We got to experience the thrills of air racing with some of the most talented pilots in the world ahead of the Air Race 1 World Cup next month
SUNSPORT’s Sunni Upal experienced the thrill of flying in an air racing plane.
Some of the most skilled pilots in the world will compete at the Air Race 1 World Cup in Thailand in November.
Here’s what happened when we joined them for the day.
When it comes to flying, the height of my bravery is probably undoing my seatbelt before we’ve reached the stand.
So when the opportunity to go flying in a Formula One air racing plane came up, my heart rate increased just at the thought (really, my Fitbit told me so).
It was a nervous drive up the M11 to Little Grandson Airfield a short distance from Cambridge, and my anxiety grew even more once I arrived.
“These little airplanes are quite twitchy,” said Trevor Jarvis, a commercial and former RAF pilot who will race in Thailand next month.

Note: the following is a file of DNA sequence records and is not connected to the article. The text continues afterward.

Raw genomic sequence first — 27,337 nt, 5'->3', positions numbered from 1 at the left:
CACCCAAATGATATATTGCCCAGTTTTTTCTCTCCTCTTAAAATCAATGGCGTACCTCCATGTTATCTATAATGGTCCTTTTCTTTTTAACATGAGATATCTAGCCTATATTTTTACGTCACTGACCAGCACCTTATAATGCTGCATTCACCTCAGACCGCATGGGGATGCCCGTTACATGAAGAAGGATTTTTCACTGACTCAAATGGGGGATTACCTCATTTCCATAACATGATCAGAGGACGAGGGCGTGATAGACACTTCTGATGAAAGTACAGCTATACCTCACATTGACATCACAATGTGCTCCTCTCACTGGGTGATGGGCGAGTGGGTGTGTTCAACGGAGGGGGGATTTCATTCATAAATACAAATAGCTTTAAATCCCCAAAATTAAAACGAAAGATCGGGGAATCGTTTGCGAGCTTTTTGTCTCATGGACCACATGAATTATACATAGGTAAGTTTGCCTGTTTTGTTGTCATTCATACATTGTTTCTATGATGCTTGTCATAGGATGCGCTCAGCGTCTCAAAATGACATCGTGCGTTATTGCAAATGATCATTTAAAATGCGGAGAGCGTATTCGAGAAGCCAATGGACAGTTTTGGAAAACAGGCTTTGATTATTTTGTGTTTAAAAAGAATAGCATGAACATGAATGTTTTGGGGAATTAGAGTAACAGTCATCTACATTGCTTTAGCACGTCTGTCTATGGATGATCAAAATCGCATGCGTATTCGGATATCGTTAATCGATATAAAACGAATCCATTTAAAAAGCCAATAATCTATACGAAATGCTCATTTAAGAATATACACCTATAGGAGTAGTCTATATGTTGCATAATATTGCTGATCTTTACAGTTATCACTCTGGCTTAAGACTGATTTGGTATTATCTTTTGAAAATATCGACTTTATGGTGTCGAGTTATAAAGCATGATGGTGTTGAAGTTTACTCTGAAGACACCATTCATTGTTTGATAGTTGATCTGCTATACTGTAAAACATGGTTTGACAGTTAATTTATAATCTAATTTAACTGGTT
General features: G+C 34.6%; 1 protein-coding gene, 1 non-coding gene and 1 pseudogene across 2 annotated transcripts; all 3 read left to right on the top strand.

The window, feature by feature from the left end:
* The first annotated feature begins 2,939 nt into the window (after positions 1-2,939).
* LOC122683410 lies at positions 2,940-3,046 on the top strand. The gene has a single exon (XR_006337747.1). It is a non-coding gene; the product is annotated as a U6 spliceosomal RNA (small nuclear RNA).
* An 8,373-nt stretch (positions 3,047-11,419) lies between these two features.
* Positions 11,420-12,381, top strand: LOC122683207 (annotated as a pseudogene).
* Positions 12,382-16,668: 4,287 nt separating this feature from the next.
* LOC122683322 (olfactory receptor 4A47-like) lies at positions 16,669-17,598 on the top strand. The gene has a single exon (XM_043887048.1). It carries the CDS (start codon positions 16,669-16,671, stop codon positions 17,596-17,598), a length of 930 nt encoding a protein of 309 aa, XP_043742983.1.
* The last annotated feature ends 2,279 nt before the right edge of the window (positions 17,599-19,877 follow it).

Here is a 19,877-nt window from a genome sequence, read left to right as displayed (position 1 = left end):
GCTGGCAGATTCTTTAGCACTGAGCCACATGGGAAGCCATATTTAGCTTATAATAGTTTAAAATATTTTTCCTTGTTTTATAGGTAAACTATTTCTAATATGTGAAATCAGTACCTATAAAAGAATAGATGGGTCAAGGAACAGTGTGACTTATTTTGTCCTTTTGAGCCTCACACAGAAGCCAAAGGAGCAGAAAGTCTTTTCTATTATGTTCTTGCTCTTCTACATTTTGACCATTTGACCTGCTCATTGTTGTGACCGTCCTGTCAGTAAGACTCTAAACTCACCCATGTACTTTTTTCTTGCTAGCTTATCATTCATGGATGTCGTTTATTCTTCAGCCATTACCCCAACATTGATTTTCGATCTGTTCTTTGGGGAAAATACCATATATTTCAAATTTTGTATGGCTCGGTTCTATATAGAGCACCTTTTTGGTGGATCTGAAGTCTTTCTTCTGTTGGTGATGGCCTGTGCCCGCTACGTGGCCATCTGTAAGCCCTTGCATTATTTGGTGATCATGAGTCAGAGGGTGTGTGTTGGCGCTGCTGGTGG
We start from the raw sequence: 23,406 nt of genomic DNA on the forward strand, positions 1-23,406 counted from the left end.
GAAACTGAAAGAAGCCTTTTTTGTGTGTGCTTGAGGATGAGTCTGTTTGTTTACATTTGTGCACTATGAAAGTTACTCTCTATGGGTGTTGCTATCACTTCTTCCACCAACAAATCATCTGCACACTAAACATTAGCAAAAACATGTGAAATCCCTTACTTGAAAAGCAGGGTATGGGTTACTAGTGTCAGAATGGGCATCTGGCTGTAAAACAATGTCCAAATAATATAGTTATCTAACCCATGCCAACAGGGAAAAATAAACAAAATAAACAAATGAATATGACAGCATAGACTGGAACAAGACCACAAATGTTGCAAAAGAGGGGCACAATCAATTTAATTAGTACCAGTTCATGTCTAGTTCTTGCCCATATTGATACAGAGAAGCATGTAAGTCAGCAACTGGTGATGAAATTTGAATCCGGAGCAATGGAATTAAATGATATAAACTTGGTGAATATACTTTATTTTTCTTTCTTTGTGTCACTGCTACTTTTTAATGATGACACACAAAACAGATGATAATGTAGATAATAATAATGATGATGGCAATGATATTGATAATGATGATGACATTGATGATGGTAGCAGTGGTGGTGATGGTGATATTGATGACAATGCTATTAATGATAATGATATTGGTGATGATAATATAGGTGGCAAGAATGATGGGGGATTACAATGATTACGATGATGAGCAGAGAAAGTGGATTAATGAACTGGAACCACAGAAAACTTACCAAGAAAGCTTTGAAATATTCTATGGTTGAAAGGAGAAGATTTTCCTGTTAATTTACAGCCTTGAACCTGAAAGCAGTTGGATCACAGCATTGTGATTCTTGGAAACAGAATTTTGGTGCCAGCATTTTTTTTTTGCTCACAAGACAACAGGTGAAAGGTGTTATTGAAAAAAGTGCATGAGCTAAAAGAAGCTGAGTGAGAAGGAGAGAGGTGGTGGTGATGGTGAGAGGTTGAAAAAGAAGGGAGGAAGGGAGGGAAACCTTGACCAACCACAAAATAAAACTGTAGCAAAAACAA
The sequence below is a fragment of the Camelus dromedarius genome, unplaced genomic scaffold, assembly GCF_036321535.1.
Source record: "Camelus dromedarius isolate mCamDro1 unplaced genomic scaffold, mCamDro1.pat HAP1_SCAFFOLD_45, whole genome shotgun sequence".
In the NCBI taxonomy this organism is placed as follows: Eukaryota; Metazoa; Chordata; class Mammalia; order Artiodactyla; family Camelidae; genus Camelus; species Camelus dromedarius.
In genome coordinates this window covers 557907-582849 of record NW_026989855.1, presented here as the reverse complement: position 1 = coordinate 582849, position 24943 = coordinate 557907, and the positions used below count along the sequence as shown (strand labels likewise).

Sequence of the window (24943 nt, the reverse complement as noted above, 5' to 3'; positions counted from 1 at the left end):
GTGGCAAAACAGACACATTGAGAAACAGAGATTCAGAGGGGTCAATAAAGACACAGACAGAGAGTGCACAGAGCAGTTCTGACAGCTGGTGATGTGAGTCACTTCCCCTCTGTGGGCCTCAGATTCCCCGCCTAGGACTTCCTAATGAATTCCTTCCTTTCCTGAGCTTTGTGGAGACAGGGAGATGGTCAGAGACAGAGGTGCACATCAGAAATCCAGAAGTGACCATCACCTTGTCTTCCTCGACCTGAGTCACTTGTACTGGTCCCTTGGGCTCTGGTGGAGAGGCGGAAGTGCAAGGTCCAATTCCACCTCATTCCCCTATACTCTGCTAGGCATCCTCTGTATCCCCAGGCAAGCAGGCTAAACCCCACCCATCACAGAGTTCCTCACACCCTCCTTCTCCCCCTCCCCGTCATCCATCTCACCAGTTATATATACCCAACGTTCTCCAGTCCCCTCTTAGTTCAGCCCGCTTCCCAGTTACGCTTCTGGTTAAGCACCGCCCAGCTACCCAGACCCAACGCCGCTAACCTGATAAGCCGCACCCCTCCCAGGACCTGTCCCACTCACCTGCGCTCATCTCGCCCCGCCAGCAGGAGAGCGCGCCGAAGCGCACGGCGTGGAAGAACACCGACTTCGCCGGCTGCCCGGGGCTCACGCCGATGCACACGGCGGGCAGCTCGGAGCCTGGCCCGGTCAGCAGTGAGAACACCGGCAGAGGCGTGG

“You’ll feel every bump and the turbulence, you’re jolted around in such a lightweight plane.”
Jarvis, a 58-year-old veteran in the cockpit, prepared to fly his aircraft by strolling around the place like it was just another day in the office.
How do these pilots bring themselves to race aircrafts? Are they not afraid for their lives?
Yves Clarke, who will fly in his first Air Race World Cup this year, began air racing only after he had a crash.
Clarke cracked his back, broke multiple ribs and suffered a collapsed lung after a crash in a paragliding competition in France 20 years ago.
He explained: “Paragliding is not really proper flying. I didn’t have any money but I had to fly and that was the only way I could do it.